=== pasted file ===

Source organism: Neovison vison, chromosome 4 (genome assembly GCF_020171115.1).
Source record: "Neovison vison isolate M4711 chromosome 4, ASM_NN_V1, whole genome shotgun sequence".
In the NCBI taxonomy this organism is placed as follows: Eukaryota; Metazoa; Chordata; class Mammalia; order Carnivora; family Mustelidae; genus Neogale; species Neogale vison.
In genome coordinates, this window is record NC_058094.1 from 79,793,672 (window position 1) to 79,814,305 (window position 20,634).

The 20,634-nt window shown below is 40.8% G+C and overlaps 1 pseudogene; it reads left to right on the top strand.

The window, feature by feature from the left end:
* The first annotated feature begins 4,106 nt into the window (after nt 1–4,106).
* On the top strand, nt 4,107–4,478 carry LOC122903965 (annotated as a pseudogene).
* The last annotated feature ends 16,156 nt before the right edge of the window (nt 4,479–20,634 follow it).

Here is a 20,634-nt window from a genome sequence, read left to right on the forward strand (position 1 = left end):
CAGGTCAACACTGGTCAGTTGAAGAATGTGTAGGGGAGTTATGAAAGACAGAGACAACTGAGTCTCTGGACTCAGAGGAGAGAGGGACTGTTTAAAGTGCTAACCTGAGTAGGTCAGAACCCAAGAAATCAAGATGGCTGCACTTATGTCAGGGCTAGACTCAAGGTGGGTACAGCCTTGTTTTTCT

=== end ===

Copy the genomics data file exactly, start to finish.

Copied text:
Source organism: Neovison vison, chromosome 4 (genome assembly GCF_020171115.1).
Source record: "Neovison vison isolate M4711 chromosome 4, ASM_NN_V1, whole genome shotgun sequence".
In the NCBI taxonomy this organism is placed as follows: Eukaryota; Metazoa; Chordata; class Mammalia; order Carnivora; family Mustelidae; genus Neogale; species Neogale vison.
In genome coordinates, this window is record NC_058094.1 from 79,793,672 (window position 1) to 79,814,305 (window position 20,634).

The 20,634-nt window shown below is 40.8% G+C and overlaps 1 pseudogene; it reads left to right on the top strand.

The window, feature by feature from the left end:
* The first annotated feature begins 4,106 nt into the window (after nt 1–4,106).
* On the top strand, nt 4,107–4,478 carry LOC122903965 (annotated as a pseudogene).
* The last annotated feature ends 16,156 nt before the right edge of the window (nt 4,479–20,634 follow it).

Here is a 20,634-nt window from a genome sequence, read left to right on the forward strand (position 1 = left end):
CAGGTCAACACTGGTCAGTTGAAGAATGTGTAGGGGAGTTATGAAAGACAGAGACAACTGAGTCTCTGGACTCAGAGGAGAGAGGGACTGTTTAAAGTGCTAACCTGAGTAGGTCAGAACCCAAGAAATCAAGATGGCTGCACTTATGTCAGGGCTAGACTCAAGGTGGGTACAGCCTTGTTTTTCT